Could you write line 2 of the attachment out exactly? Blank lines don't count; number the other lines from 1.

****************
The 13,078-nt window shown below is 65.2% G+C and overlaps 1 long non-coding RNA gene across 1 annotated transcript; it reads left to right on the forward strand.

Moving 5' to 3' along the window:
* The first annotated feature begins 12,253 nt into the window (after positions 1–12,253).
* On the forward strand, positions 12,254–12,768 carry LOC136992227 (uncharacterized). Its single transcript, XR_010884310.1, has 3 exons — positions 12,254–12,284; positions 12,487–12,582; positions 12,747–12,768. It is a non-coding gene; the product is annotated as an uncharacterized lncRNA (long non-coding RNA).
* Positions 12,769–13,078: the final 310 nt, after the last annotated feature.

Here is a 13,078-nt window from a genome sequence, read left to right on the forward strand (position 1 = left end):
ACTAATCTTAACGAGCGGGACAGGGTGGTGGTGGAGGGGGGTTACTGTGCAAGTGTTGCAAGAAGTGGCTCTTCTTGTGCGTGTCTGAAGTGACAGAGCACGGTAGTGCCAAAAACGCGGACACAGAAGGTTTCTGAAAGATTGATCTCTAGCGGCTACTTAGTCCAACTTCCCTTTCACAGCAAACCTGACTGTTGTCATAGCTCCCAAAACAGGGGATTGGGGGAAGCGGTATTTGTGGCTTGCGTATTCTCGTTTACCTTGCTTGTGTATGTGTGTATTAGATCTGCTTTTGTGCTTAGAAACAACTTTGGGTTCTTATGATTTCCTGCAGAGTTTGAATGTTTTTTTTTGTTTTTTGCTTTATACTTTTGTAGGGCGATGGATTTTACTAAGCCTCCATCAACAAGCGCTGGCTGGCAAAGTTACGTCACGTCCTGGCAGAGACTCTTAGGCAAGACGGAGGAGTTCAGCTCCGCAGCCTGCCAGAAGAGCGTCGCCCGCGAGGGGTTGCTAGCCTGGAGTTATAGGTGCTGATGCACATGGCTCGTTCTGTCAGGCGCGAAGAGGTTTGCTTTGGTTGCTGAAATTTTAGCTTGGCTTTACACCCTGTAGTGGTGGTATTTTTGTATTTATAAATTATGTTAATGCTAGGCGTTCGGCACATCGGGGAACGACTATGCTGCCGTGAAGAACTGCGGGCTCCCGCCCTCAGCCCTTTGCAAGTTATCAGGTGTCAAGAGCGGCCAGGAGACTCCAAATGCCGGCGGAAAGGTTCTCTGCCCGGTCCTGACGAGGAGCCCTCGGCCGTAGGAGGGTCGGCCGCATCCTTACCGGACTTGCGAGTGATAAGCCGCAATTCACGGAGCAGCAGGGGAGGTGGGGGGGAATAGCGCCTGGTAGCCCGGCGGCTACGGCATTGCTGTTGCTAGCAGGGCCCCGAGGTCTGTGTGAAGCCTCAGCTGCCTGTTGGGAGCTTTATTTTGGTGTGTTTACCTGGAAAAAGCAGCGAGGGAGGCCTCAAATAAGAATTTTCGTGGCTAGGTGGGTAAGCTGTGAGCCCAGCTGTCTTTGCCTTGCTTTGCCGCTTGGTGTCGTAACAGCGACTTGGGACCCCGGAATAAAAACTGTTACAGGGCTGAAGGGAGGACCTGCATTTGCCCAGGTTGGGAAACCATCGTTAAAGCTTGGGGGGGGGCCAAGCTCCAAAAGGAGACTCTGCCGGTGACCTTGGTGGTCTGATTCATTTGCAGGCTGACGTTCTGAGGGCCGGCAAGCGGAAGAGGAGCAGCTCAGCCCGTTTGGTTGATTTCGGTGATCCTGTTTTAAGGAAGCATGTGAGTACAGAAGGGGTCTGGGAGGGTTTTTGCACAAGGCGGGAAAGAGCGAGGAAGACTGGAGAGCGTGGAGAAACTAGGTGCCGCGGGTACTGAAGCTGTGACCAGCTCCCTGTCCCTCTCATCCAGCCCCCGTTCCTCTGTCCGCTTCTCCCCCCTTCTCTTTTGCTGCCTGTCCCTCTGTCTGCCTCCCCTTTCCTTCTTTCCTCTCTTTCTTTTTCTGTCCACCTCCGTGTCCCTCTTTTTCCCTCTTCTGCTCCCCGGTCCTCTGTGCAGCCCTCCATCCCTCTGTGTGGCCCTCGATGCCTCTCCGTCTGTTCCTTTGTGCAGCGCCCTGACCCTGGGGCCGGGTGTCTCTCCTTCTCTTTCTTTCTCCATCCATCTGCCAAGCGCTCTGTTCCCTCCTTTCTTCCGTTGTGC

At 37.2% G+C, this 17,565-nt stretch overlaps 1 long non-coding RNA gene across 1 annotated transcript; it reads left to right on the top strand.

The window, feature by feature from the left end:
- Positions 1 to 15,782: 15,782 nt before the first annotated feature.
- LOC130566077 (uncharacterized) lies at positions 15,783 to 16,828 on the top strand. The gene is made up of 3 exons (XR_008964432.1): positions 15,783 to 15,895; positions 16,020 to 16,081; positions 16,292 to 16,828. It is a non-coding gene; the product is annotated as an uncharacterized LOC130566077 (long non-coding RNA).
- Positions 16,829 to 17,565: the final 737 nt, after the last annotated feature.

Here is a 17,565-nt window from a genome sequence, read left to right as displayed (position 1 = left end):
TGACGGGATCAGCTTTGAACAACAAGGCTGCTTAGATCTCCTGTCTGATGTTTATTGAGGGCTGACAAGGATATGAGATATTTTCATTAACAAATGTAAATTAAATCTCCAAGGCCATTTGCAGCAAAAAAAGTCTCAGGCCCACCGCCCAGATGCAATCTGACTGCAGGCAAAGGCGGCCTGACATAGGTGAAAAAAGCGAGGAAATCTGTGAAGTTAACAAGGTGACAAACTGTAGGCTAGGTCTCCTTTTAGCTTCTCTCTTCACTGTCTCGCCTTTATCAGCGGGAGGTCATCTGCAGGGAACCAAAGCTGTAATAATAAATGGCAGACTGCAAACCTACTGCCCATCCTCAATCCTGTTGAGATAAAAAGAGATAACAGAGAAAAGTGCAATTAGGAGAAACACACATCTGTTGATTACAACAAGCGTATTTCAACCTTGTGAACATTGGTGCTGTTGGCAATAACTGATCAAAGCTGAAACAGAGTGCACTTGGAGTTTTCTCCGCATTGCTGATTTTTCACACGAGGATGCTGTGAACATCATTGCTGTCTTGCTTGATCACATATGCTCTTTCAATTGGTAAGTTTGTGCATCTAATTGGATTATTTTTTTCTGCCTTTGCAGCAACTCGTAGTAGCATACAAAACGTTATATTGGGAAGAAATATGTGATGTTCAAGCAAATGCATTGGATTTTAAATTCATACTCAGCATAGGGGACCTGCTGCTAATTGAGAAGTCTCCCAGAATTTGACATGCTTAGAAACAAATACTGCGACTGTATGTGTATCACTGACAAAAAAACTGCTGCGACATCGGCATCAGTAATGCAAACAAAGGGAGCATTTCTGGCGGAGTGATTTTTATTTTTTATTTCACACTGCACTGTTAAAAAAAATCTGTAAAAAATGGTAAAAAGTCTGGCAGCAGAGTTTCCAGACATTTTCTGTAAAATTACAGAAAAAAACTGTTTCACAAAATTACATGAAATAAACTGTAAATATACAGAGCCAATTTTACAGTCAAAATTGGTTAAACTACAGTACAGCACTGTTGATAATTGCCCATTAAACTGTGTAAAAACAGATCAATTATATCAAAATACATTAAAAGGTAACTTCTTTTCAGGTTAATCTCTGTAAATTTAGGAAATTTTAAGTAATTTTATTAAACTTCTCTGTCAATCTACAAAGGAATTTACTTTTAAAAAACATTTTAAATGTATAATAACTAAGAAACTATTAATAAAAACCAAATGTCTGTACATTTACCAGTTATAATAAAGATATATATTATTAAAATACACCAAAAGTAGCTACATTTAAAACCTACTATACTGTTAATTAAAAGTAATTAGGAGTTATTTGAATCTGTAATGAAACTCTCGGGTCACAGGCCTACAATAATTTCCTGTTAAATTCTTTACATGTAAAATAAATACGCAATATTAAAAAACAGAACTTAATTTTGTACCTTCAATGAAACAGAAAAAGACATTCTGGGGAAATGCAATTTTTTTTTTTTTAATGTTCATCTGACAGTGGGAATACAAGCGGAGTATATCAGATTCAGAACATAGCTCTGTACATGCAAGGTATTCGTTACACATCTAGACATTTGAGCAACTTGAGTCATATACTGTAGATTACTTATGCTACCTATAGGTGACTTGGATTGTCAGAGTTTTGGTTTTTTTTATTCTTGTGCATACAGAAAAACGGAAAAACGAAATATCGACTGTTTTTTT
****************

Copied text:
Moving 5' to 3' along the window: